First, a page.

[ocr errors][ocr errors][ocr errors][graphic][subsumed][ocr errors][ocr errors][subsumed][ocr errors][ocr errors][ocr errors][ocr errors][merged small]

and common way, before we come where the ways part and divide themselves; which science, whether I should report as deficient or not, I stand doubtful. For I find a certain rhapsody of natural theology, and of divers parts of logic; and of that part of natural philosophy which concerneth the principles; and of that other part of natural philosophy which concerneth the soul or spirit: all these strangely commixed and confused; but being examined, it seemeth to me rather a depredation of other sciences, advanced and exalted unto some height of terms, than anything solid or substantive of itself. Nevertheless I cannot be ignorant of the distinction which is current, that the same things are handled but in several respects. As for example, that logic considereth of many things as they are in notion, and this philosophy as they are in nature; the one in appearance, the other in existence; but I find this difference better made than pursued. For if they had considered quantity, similitude, diversity, and the rest of those external characters of things, as philosophers, and in nature, their inquiries must of force have been of a far other kind than they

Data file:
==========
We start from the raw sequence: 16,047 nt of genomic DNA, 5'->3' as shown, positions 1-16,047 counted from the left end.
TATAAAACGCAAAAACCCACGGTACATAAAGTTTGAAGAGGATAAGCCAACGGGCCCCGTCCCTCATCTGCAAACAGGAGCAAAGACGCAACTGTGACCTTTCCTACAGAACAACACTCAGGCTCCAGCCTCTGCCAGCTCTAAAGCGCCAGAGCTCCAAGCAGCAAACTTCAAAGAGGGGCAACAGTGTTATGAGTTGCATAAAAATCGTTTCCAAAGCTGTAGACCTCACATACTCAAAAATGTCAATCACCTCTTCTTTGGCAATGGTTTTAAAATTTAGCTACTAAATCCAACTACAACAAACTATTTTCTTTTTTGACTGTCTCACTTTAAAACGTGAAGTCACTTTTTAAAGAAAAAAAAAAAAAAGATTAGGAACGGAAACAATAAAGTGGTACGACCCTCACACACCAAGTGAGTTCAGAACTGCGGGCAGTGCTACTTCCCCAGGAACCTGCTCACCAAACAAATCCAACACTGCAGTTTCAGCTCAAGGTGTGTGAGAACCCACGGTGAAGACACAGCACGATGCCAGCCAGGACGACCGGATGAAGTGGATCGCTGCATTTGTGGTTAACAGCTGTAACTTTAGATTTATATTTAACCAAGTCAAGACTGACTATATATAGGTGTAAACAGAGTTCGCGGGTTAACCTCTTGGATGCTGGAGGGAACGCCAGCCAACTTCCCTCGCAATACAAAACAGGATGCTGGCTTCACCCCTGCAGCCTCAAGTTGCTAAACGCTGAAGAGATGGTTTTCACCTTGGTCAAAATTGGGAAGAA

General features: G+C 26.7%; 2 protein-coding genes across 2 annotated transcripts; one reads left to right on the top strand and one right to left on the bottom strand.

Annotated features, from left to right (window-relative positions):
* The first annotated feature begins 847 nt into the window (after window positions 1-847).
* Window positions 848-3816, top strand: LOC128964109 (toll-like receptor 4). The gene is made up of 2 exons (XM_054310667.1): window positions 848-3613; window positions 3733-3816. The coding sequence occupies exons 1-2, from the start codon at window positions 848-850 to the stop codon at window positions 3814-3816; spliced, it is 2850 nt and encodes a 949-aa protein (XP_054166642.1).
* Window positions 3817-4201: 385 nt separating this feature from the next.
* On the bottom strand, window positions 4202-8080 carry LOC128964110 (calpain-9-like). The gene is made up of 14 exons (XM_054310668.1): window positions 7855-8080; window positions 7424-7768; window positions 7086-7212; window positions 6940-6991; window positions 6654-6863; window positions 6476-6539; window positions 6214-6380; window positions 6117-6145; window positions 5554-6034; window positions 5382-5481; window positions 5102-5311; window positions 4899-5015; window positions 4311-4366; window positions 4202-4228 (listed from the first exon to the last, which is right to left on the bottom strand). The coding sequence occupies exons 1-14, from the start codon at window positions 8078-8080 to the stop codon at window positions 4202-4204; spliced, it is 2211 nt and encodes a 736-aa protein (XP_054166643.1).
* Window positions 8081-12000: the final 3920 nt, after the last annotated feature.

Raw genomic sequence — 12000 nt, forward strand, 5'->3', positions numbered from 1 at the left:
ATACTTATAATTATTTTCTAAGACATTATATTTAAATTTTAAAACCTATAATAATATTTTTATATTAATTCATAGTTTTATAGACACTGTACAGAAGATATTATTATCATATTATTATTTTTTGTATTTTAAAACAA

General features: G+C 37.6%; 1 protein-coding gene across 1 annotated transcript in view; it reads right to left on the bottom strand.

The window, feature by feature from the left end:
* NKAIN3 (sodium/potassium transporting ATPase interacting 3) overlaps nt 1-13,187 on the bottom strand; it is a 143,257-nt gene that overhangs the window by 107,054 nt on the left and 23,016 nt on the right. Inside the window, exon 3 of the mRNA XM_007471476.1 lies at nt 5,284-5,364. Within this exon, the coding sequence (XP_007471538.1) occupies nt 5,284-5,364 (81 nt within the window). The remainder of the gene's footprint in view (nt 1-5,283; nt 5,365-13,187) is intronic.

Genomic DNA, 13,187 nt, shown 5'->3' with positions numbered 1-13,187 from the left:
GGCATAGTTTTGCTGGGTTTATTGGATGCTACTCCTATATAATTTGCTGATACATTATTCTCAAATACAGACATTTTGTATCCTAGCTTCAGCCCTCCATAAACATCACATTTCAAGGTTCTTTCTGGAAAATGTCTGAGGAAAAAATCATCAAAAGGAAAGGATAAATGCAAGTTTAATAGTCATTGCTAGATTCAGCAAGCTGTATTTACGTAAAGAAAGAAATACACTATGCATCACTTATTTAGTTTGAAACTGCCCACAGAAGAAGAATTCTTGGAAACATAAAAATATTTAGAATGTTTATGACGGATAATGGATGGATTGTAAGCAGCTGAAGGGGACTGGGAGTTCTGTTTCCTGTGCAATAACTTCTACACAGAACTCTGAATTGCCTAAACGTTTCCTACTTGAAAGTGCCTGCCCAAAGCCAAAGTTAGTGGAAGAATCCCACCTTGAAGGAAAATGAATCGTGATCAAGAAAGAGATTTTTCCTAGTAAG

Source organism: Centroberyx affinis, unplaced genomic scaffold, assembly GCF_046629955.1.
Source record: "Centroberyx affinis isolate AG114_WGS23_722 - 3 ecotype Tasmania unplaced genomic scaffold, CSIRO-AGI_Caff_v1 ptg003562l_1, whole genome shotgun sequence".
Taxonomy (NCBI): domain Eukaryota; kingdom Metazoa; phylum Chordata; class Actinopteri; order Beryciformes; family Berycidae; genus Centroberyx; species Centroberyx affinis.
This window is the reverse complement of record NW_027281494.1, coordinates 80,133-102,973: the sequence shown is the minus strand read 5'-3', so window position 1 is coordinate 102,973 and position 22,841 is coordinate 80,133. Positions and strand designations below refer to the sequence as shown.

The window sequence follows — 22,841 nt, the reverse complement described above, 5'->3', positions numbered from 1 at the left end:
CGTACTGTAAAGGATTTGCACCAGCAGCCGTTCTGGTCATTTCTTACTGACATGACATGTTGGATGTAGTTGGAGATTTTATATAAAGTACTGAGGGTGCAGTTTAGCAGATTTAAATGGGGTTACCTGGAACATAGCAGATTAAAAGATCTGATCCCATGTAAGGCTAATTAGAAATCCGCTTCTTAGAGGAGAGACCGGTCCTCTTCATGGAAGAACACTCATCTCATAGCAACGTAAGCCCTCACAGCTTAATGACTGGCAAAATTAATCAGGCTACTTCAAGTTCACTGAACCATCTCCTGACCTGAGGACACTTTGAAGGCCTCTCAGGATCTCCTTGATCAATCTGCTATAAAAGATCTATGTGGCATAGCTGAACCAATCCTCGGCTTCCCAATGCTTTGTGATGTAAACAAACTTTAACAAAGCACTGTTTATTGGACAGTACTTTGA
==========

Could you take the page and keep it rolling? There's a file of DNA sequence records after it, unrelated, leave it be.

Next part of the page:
For doth any of them, in handling quantity, speak of the force of union, how and how far it multiplieth virtue? Doth any give the reason, why some things in nature are so common, and in so great mass, and others so rare, and in so small quantity? Doth any, in handling similitude and diversity, assign the cause why iron should not move to iron, which is more like, but move to the loadstone, which is less like? Why in all diversities of things there should be certain participles in nature, which are almost ambiguous to which kind they should be referred? But there is a mere and deep silence touching the nature and operation of those common adjuncts of things, as in nature: and only a resuming and repeating of the force and use of them in speech or argument. Therefore, because in a writing of this nature I avoid all subtilty, my meaning touching this original or universal philosophy is thus, in a plain and gross description by negative: "That it be a receptacle for all such profitable observations and axioms as fall not within the compass of any of the special parts of philosophy or sciences, but are more common and of a higher stage.'